Serbian Pride set to go ahead on Saturday despite threats of violence

Illustrated rainbow pride flag on a pink background.

Gay rights activists in Serbia have said that they expect to hold their first Pride march in three years on Saturday, despite the threat of violence from right-wing extremists.

Speaking at a news conference, organiser Goran Miletic said: “As far as we’re concerned, it is certain [to go ahead].”

He added: “We are working out all the details with the police, but we haven’t heard their security assessment yet.”

The government says no final decision has been taken pending a security assessment by police, but Reuters reports that one cabinet minister has said he will join the march, indicating it will likely go ahead.

In 2010, a Pride march was held in Belgrade for the first time since 2001, attracting around 600 LGBT supporters. However, the event was marred by violence after more than 20,000 people held a counter-protest which left 150 people – mostly police officers – injured.

Conservative and nationalist groups have again called for counter-protests during the march, increasing the risk of unrest. Saturday’s matches of the Serbian football league in Belgrade have also been postponed to Sunday as a precautionary measure.

Authorities took down traffic signs in some parts of downtown Belgrade on Thursday where clashes broke out in 2010, in anticipation of them being torn out and used as weapons.

Bosko Obradovic, a senior member of the right-wing Dveri party, denounced the march, saying: “This amounts to the imposition of foreign and unsuitable values, laid out before the most vulnerable section of society – minors.”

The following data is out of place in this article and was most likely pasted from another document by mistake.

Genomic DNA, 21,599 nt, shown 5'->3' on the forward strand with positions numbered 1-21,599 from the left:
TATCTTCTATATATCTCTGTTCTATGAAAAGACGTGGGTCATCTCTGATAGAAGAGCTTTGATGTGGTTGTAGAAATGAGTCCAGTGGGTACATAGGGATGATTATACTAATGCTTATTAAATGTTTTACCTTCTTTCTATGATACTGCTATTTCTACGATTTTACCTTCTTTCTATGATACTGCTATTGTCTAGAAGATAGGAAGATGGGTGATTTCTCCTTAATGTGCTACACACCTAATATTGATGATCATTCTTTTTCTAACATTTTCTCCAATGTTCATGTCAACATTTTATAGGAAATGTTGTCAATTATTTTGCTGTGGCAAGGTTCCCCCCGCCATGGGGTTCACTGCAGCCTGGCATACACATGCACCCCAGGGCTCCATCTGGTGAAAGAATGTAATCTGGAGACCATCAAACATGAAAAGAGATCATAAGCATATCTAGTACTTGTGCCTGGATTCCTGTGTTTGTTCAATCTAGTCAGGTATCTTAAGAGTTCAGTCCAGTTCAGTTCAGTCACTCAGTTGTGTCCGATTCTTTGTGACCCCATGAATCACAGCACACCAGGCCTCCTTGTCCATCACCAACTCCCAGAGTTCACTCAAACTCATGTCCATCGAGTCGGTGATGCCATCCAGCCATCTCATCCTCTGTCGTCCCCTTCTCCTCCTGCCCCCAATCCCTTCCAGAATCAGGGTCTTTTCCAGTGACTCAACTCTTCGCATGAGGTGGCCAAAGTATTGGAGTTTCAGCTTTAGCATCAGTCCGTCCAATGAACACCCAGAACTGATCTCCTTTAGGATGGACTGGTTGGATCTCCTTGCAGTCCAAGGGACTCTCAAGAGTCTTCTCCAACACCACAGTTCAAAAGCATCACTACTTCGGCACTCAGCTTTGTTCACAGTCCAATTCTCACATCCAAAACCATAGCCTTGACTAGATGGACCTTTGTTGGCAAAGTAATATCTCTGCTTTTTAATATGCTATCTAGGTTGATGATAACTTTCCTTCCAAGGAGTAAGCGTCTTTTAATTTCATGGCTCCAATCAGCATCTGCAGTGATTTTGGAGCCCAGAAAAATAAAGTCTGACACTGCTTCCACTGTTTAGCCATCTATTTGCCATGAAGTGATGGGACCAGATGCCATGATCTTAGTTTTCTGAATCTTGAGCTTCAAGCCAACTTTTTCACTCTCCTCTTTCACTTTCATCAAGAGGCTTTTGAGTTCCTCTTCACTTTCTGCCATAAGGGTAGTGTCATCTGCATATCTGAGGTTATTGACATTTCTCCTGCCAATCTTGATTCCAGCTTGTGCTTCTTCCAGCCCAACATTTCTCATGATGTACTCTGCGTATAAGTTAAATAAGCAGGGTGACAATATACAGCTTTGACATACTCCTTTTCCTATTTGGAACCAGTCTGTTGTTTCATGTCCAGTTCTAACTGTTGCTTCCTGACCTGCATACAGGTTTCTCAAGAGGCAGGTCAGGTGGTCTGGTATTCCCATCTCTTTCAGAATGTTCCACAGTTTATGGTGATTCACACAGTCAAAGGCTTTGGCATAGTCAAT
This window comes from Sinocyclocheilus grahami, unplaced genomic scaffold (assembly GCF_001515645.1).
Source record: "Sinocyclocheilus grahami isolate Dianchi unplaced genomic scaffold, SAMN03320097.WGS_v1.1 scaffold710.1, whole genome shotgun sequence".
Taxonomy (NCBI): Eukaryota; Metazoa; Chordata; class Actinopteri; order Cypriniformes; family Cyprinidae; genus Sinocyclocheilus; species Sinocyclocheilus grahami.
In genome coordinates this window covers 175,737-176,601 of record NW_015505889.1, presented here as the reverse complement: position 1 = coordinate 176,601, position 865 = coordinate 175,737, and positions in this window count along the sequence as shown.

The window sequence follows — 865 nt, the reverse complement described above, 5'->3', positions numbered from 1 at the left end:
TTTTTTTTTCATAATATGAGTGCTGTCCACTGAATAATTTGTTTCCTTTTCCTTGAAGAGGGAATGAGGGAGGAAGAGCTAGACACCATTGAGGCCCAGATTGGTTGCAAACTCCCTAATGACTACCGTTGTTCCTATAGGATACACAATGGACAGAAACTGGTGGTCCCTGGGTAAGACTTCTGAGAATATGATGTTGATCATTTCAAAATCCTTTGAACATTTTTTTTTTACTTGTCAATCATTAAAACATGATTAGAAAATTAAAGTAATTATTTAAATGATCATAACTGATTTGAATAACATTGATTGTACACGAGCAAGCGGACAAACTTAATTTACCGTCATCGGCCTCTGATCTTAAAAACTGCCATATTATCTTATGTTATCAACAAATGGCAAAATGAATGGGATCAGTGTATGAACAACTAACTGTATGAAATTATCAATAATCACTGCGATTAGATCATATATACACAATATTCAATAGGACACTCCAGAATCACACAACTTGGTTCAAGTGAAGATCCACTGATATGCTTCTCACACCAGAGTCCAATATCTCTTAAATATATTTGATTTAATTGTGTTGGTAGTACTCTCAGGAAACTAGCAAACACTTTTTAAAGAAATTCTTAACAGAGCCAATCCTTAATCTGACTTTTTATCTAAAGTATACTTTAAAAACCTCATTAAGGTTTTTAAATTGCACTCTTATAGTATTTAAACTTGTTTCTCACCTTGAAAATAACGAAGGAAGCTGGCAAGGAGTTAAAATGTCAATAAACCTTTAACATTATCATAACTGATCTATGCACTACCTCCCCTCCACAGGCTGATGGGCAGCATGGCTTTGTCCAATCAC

The Serbian Orthodox Church added: “In our tragic times, nothing is more jeopardized than marriage and family.

“Both are being systematically destroyed, especially by gay pride.”

Pride marches in Serbia have been banned for the last two year over concerns the violence that accompanied the 2010 event could be repeated.

Serbian Prime Minister Ivica Dacic, who is also the police chief, said at the time: “We believe that at this moment Serbia does not need clashes and victims, and that’s why we banned the gatherings”.

Mr Dadic said on Wednesday that this year’s march would go ahead unless the security assessment suggested there would be a grave threat to public safety.

Asked if he would attend, Dacic replied: “No. Do I have to become gay?”

In June, it was reported that the first LGBT community centre to open in Belgrade had become the target of surveillance from nationalist groups, who said they wanted to protect the neighbourhood from “prostitution.”